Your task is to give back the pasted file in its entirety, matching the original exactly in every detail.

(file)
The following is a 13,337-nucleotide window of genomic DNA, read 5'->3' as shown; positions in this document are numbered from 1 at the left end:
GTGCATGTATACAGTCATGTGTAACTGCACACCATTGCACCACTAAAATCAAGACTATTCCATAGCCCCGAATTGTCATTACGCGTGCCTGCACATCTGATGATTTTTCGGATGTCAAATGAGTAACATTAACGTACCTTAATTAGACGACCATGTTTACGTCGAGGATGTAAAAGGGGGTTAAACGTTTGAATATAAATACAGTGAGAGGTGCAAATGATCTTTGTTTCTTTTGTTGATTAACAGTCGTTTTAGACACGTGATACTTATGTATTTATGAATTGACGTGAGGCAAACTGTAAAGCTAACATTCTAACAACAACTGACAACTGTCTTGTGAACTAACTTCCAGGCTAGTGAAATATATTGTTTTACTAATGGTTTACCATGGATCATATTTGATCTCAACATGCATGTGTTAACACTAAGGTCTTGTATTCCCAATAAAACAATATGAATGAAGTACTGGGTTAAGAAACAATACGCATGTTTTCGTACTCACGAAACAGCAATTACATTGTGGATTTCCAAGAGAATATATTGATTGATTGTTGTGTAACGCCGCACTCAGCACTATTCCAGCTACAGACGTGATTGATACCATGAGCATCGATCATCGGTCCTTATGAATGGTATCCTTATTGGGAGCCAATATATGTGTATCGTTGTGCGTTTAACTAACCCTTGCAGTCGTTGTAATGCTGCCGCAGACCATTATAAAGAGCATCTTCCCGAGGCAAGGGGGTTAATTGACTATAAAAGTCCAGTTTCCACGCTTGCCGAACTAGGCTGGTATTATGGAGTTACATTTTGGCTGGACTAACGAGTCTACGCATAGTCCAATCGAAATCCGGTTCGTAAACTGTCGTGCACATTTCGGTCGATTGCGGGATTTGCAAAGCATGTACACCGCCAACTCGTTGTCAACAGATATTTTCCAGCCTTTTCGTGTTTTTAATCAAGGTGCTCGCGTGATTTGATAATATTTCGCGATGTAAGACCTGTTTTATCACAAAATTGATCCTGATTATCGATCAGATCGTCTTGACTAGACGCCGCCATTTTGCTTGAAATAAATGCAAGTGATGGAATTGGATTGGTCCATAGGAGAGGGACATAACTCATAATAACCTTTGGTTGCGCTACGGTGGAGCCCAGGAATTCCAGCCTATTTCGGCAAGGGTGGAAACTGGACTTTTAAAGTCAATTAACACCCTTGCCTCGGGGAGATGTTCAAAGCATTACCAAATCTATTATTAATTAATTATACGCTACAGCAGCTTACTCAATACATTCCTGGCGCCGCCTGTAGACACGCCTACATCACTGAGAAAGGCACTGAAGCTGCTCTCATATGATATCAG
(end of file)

The following is a 13,337-nucleotide window of genomic DNA, read 5'->3' as shown; positions in this document are numbered from 1 at the left end:
GTGCATGTATACAGTCATGTGTAACTGCACACCATTGCACCACTAAAATCAAGACTATTCCATAGCCCCGAATTGTCATTACGCGTGCCTGCACATCTGATGATTTTTCGGATGTCAAATGAGTAACATTAACGTACCTTAATTAGACGACCATGTTTACGTCGAGGATGTAAAAGGGGGTTAAACGTTTGAATATAAATACAGTGAGAGGTGCAAATGATCTTTGTTTCTTTTGTTGATTAACAGTCGTTTTAGACACGTGATACTTATGTATTTATGAATTGACGTGAGGCAAACTGTAAAGCTAACATTCTAACAACAACTGACAACTGTCTTGTGAACTAACTTCCAGGCTAGTGAAATATATTGTTTTACTAATGGTTTACCATGGATCATATTTGATCTCAACATGCATGTGTTAACACTAAGGTCTTGTATTCCCAATAAAACAATATGAATGAAGTACTGGGTTAAGAAACAATACGCATGTTTTCGTACTCACGAAACAGCAATTACATTGTGGATTTCCAAGAGAATATATTGATTGATTGTTGTGTAACGCCGCACTCAGCACTATTCCAGCTACAGACGTGATTGATACCATGAGCATCGATCATCGGTCCTTATGAATGGTATCCTTATTGGGAGCCAATATATGTGTATCGTTGTGCGTTTAACTAACCCTTGCAGTCGTTGTAATGCTGCCGCAGACCATTATAAAGAGCATCTTCCCGAGGCAAGGGGGTTAATTGACTATAAAAGTCCAGTTTCCACGCTTGCCGAACTAGGCTGGTATTATGGAGTTACATTTTGGCTGGACTAACGAGTCTACGCATAGTCCAATCGAAATCCGGTTCGTAAACTGTCGTGCACATTTCGGTCGATTGCGGGATTTGCAAAGCATGTACACCGCCAACTCGTTGTCAACAGATATTTTCCAGCCTTTTCGTGTTTTTAATCAAGGTGCTCGCGTGATTTGATAATATTTCGCGATGTAAGACCTGTTTTATCACAAAATTGATCCTGATTATCGATCAGATCGTCTTGACTAGACGCCGCCATTTTGCTTGAAATAAATGCAAGTGATGGAATTGGATTGGTCCATAGGAGAGGGACATAACTCATAATAACCTTTGGTTGCGCTACGGTGGAGCCCAGGAATTCCAGCCTATTTCGGCAAGGGTGGAAACTGGACTTTTAAAGTCAATTAACACCCTTGCCTCGGGGAGATGTTCAAAGCATTACCAAATCTATTATTAATTAATTATACGCTACAGCAGCTTACTCAATACATTCCTGGCGCCGCCTGTAGACACGCCTACATCACTGAGAAAGGCACTGAAGCTGCTCTCATATGATATCAG